- If you are not yet a Down To Earth subscriber, please click here to subscribe: Subscription
- If you are an existing Down To Earth subscriber, please log in to download digital archives.
The impacts of climate change on agriculture will continue to have significant implications for rural development, sustainable development and food security
Participants from more than 196 countries attended the recently concluded 22nd Conference of the Parties (COP 22) of the United Nations Framework Convention on Climate Change in Marrakech, Morocco. COP 22 was projected as “Action COP” and there were expectations that significant progress will take place on issues related to agriculture. However, there was shadow of Donald Trump’s victory on COP 22 and concrete actions remained elusive.
Climate negotiators acknowledged serious concerns related to food security and agriculture
Almost no progress was made on issues related to agriculture at the COP 22. However, all parties in Subsidiary Body for Scientific and Technological Advice (SBSTA) meetings prior to COP 22 had noted that agriculture and food production are highly vulnerable to adverse effects of climate change, particularly in developing countries. The parties have different national circumstances but all face various impacts of a changing climate. They have also reported specific climate change impacts on agriculture observed in their countries, particularly the increasing frequency of extreme weather events, including temperature stress (increasing day/night temperature, heat stress, extreme cold) and changes in rainfall patterns (fluctuating average annual precipitation, short and heavy rainfall leading to flooding and landslides, erratic rainfall leading to droughts and progressive drying of land, and periodical water shortages).
Recognising that the national-level information is often incomplete, the parties mentioned that the impacts of climate change on agriculture will continue to have significant implications for rural development, sustainable development and food security. It can lead to reduction of the GDP. There is also uncertainty over dearth of information on the impact of climate change on animal production segment and fisheries.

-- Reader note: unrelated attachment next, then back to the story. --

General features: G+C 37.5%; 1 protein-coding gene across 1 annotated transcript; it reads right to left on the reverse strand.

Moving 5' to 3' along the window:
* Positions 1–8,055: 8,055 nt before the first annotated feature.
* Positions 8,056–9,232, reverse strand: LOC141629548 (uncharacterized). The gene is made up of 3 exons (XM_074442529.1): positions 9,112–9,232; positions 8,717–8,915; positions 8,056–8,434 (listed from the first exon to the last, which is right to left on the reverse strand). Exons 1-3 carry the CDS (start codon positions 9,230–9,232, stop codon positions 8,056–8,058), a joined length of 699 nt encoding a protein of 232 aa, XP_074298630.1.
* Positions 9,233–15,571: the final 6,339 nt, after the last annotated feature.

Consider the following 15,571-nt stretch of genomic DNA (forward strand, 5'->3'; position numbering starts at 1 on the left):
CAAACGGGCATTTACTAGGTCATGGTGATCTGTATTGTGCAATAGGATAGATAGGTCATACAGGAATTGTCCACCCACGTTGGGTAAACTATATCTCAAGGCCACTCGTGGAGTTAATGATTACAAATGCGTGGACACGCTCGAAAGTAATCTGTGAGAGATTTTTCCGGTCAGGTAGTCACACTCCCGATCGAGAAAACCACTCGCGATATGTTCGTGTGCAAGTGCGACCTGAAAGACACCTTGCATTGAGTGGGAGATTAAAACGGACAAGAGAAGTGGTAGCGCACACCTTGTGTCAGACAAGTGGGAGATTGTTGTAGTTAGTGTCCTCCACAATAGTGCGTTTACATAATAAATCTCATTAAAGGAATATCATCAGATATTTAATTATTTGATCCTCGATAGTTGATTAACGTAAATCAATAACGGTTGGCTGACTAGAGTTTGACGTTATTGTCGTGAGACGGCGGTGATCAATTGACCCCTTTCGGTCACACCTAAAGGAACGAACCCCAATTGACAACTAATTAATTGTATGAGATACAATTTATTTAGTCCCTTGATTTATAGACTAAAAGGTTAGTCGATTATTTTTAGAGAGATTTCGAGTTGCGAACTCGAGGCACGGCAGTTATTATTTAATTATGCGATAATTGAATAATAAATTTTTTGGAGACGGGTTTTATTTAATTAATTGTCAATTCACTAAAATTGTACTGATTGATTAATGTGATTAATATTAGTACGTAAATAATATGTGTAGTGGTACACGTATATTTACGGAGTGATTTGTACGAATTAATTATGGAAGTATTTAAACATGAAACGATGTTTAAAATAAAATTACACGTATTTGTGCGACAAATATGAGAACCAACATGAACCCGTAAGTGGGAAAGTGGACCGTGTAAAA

Farmer groups not happy
Under these circumstances, several civil society protests took place in Marrakech, parallel to the COP 22. Besides slow progress of climate negotiation, farmer groups and activists were seriously concerned about the solution being proposed for agriculture sector and farming communities. They strongly advocated that farmers’ voices should be taken into consideration, while taking any decision on issues related to agriculture and farmers.
Concerns raised by farmer activists
Fisherfolk in Indonesia are being impacted adversely by the changing climate. They mostly depend on traditional knowledge to forecast weather and making correct prediction has become difficult now. The change in weather is unpredictable but the government does not provide an access to the weather information data easily, says Marthin Hadiwinata of Traditional Fisherfolk Union of Indonesia. He further adds that climate adaptation measures, which need to be taken urgently by the government, are not being implemented seriously. The small-scale fisherfolk, who form the majority, cannot provide stable income to their families and have become poorer.
Jean Baptiste Roux, a farmer and member of Confederation Paysanne, a farmer union in France, opposes industrialisation of agriculture and wants to promote small farmers. According to him, climate negotiators at COP 22 don’t hear their voice and they propose false solutions of climate change, which promote industries and corporations instead of small farmers. Roux also raises serious doubts about the effectiveness of proposed solutions like climate smart agriculture.
Demanding climate justice, Dharmendra Malik of Bhartiya Kisan Union, a farmer organisation in India, says that farmers in India are among the worst impacted by climate change. “We are now dealing with unseasonal rainfall, droughts and floods more often. However, we have to still see some concrete action for farming communities from recently concluded climate negotiations,” adds Malik.
“Farmers in Palestine are facing serious water shortage and not allowed to use most of the water resources as these are not in control of farmers in Palestine,” says Aghsan Barghoulthi of Unio of agricultural work committees (UAWC), Palestine. She further adds that rivers are becoming dry as water availability is being impacted by climate change and also being taken away by big corporations of Israel. Political conflicts in Palestine have adversely impacted agriculture and farmers. Farmers are not able to fight changing climate and meet water requirements for agriculture.
Jaron Browne, National Organizer at Grassroots Global Justice Alliance, calls for returning powers to small-scale farmers and rejecting bio-fuels, climate smart agriculture concept and other false solutions pushed by people with vested interests. “Food sovereignty is the way forward. We have to put the power of food producers back into the hands of food producers, farmers, workers, indigenous people and communities,” concludes Browne.
Comments are moderated and will be published only after the site moderator’s approval. Please use a genuine email ID and provide your name. Selected comments may also be used in the ‘Letters’ section of the Down To Earth print edition.